Canada must make sure everyone pays fair share of taxes
TheStar.com – Opinion/Editorials – Closing the ‘tax gap’ would go a long way towards making sure everyone pays their share.
Feb. 19, 2017. By STAR EDITORIAL BOARD
It’s a simple equation: If other people weasel out of paying the taxes they owe, the more you and I are going to have to pony up.
As tax season creeps closer, there’s a useful new reminder that this problem may be a lot bigger than many of us thought.
The Conference Board of Canada now estimates that the federal government is missing out on uncollected taxes that amount to at least $16 billion a year – and might even be as high as $47.8 billion.
Other levels of government are also missing out on unpaid taxes, so the total could be a lot higher. And all this at a time when governments are scrambling for money to meet all kinds of needs and pay for massive infrastructure projects.
The bottom line on this is simple. If governments don’t collect the taxes they are owed, they have only a few choices.
They can skimp on social programs and underfund areas like justice and national defence. They can run bigger deficits, piling up debt for future generations to deal with. Or they can raise taxes on ordinary taxpayers who can’t avoid or evade paying the bill.
Far better if everyone paid their fair share, and that starts by figuring out the size of the “tax gap” – the difference between the amount the government should be collecting and the amount it actually raises.
Surprisingly, Canada’s federal government hasn’t published a complete estimate of the tax gap for this country, even though it has promised to do so.
But both the British and U.S. governments have come out with estimates for their own economies, and the Conference Board came up with its range of possible tax losses for Canada by applying those countries’ methods to our economy.
Using the British method, it estimates the tax shortfall for Ottawa alone in 2010 at $16 billion. If the U.S. method is applied, the gap adds up to a staggering $47.8 billion.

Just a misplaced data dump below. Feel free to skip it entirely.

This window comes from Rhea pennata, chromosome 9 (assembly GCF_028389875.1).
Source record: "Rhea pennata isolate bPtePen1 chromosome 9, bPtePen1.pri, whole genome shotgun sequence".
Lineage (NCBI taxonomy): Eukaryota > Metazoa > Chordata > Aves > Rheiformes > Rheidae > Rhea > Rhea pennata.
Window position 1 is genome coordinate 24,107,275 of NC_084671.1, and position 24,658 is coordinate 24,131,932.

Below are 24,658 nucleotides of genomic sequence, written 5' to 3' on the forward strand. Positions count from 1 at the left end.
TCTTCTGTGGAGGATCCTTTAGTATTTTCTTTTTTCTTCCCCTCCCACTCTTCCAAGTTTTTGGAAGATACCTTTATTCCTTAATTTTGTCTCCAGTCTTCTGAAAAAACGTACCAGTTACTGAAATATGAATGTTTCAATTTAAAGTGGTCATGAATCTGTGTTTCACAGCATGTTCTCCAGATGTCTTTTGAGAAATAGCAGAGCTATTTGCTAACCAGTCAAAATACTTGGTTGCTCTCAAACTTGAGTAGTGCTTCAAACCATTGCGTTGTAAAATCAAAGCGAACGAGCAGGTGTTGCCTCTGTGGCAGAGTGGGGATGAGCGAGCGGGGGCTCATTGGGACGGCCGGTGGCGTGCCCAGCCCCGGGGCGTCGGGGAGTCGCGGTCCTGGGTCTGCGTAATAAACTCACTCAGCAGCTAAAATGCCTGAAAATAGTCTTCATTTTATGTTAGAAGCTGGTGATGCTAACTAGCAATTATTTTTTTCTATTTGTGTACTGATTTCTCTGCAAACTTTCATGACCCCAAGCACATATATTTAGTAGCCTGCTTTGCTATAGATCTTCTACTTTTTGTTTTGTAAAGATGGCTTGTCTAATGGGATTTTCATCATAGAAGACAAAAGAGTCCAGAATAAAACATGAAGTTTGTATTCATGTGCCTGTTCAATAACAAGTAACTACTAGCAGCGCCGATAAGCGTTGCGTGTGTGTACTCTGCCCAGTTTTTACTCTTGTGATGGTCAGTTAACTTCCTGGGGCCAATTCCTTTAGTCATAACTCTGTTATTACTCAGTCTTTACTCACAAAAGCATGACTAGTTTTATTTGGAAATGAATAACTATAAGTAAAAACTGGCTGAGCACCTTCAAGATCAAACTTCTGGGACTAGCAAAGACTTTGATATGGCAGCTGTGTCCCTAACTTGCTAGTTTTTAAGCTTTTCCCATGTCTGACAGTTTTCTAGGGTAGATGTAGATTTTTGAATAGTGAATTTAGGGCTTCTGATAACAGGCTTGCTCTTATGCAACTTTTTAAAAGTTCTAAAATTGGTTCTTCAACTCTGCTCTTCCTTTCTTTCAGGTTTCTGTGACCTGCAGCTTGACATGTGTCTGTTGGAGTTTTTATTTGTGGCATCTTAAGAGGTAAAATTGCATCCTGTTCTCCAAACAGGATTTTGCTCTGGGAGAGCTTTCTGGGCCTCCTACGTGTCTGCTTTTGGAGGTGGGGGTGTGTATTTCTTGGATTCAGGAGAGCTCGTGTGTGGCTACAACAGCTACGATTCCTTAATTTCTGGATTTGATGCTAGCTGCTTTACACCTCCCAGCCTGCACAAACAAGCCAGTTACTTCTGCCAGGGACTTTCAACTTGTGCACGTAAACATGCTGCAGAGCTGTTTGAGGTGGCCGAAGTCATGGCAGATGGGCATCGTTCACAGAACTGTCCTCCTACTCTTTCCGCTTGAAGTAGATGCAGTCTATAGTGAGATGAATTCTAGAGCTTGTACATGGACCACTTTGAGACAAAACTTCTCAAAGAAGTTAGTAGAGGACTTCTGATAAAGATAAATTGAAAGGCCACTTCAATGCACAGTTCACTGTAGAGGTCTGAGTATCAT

That’s enough, for example, to pay Canada’s entire defence budget more than twice over. It’s almost 10 times more than the estimated cost of a national childcare program.
The tax gap includes a wide range of factors. It includes the so-called shadow economy of unreported economic activity, as well as under-reporting of income. It includes sophisticated tax avoidance, such as the legal use of offshore tax havens by wealthy people to minimize their tax bills in Canada. And it includes outright tax evasion and criminal activity.
However the calculations are made, it’s clear that Canadian governments are failing to collect a lot of money that should be going to them.
The federal government has already taken important steps to improve tax collection. It started in 2013 under the Harper Conservatives, who gave the Canada Revenue Agency more money and directed it to increase “compliance” on overseas assets held by Canadians. The Trudeau government then boosted the CRA’s funding by $444 million over five years to hire more auditors.
Those are useful measures, and they have already resulted in recovering significant concealed tax revenue.
The government should continue along that path, and it should make its own estimate of just how big the “tax gap” is in Canada. Closing the gap would go a long way towards making sure everyone pays their share.